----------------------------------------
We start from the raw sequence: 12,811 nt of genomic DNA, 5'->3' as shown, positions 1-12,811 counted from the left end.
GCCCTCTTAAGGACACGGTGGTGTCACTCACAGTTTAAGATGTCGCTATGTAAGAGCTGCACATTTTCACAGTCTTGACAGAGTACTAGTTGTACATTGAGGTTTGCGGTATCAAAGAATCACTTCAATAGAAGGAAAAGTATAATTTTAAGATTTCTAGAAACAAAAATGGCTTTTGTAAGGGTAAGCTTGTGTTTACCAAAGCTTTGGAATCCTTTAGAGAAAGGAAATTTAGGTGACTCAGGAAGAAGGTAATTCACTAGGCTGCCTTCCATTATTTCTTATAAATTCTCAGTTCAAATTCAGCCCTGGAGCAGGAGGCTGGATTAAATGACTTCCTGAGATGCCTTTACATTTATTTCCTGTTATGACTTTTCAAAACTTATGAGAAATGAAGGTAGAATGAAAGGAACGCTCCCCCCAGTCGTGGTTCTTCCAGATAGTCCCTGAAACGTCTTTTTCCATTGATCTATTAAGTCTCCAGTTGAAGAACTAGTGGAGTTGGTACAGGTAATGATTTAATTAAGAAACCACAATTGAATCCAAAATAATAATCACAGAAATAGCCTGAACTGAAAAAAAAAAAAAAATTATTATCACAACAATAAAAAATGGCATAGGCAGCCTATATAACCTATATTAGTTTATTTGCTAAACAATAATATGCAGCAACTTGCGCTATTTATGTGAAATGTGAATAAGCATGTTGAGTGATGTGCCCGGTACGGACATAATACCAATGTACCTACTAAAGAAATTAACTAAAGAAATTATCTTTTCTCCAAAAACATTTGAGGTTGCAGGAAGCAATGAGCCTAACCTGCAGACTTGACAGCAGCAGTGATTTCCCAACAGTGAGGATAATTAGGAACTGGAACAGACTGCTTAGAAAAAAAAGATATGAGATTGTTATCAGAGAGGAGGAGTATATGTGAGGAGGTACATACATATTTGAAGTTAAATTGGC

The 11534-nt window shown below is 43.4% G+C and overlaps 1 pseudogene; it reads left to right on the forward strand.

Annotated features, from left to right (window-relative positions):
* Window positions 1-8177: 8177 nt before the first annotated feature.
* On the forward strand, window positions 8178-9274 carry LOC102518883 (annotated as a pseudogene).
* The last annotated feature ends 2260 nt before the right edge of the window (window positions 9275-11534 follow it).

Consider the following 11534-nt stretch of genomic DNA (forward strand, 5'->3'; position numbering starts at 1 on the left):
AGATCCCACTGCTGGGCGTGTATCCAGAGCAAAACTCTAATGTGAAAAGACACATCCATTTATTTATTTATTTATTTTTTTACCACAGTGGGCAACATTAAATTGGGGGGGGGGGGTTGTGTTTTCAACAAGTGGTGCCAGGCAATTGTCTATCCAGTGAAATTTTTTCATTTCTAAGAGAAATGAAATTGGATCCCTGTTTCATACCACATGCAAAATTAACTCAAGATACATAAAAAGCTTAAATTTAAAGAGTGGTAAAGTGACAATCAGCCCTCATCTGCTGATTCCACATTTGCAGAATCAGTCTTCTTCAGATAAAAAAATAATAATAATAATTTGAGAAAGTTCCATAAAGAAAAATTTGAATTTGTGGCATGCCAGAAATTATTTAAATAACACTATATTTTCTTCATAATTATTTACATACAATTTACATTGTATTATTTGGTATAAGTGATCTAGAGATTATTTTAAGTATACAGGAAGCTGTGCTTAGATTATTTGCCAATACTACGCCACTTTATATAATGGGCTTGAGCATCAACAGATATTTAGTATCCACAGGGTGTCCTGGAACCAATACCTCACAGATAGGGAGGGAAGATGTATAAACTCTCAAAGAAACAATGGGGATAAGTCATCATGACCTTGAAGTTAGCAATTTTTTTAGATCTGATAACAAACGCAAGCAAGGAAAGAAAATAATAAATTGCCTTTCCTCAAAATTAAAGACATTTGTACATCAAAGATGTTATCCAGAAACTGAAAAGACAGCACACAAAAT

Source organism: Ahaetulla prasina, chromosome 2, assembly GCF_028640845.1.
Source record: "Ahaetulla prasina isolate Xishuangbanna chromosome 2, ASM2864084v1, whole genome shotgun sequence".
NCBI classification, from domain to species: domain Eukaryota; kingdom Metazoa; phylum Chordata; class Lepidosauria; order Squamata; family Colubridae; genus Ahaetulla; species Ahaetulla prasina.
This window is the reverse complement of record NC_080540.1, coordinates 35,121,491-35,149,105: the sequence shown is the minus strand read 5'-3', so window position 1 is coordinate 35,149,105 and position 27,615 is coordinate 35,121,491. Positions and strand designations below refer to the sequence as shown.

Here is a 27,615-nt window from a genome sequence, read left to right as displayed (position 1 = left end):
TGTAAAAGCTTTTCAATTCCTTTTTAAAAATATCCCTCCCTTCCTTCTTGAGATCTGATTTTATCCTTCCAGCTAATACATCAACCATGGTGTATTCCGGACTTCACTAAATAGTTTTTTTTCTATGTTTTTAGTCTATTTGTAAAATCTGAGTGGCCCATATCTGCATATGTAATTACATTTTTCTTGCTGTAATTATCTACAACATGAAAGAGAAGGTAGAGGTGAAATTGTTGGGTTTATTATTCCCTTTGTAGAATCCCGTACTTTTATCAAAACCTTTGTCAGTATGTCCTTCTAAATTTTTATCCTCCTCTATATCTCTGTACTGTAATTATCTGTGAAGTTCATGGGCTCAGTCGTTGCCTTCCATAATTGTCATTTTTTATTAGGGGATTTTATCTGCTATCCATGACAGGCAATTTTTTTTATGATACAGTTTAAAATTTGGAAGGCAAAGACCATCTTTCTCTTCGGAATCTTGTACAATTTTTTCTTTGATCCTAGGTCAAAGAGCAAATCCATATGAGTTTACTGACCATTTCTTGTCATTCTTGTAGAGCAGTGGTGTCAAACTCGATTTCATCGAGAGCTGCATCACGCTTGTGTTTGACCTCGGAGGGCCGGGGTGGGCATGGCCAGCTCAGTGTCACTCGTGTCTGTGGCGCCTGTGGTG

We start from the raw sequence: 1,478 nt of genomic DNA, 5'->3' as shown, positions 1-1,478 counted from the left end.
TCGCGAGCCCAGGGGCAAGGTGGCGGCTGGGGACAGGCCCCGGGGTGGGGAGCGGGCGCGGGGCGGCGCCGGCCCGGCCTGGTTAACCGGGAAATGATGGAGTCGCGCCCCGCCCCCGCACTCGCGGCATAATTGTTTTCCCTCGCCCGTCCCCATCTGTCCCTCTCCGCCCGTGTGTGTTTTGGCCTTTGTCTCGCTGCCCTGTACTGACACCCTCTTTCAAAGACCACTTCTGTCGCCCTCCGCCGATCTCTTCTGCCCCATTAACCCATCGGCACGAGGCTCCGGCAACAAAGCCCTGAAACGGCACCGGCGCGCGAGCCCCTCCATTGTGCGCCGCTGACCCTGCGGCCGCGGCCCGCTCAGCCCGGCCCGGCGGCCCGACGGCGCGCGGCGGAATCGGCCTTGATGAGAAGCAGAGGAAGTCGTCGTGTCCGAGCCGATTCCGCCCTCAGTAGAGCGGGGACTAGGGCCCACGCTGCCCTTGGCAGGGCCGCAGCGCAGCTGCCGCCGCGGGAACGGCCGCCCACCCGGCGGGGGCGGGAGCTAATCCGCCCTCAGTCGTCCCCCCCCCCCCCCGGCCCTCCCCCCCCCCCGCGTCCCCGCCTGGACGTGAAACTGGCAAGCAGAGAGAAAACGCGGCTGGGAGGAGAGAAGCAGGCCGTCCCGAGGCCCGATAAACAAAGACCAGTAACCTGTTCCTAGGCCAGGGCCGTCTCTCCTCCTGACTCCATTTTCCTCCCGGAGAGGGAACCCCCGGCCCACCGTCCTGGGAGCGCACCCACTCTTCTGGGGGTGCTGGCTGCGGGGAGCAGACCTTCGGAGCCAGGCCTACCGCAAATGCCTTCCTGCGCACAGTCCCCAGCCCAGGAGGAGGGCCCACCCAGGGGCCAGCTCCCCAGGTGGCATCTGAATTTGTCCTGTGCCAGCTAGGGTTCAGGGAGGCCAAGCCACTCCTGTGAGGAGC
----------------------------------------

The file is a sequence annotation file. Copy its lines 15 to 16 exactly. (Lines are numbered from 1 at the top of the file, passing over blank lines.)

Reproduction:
TGTAAAAGCTTTTCAATTCCTTTTTAAAAATATCCCTCCCTTCCTTCTTGAGATCTGATTTTATCCTTCCAGCTAATACATCAACCATGGTGTATTCCGGACTTCACTAAATAGTTTTTTTTCTATGTTTTTAGTCTATTTGTAAAATCTGAGTGGCCCATATCTGCATATGTAATTACATTTTTCTTGCTGTAATTATCTACAACATGAAAGAGAAGGTAGAGGTGAAATTGTTGGGTTTATTATTCCCTTTGTAGAATCCCGTACTTTTATCAAAACCTTTGTCAGTATGTCCTTCTAAATTTTTATCCTCCTCTATATCTCTGTACTGTAATTATCTGTGAAGTTCATGGGCTCAGTCGTTGCCTTCCATAATTGTCATTTTTTATTAGGGGATTTTATCTGCTATCCATGACAGGCAATTTTTTTTATGATACAGTTTAAAATTTGGAAGGCAAAGACCATCTTTCTCTTCGGAATCTTGTACAATTTTTTCTTTGATCCTAGGTCAAAGAGCAAATCCATATGAGTTTACTGACCATTTCTTGTCATTCTTGTAGAGCAGTGGTGTCAAACTCGATTTCATCGAGAGCTGCATCACGCTTGTGTTTGACCTCGGAGGGCCGGGGTGGGCATGGCCAGCTCAGTGTCACTCGTGTCTGTGGCGCCTGTGGTG

We start from the raw sequence: 1,478 nt of genomic DNA, 5'->3' as shown, positions 1-1,478 counted from the left end.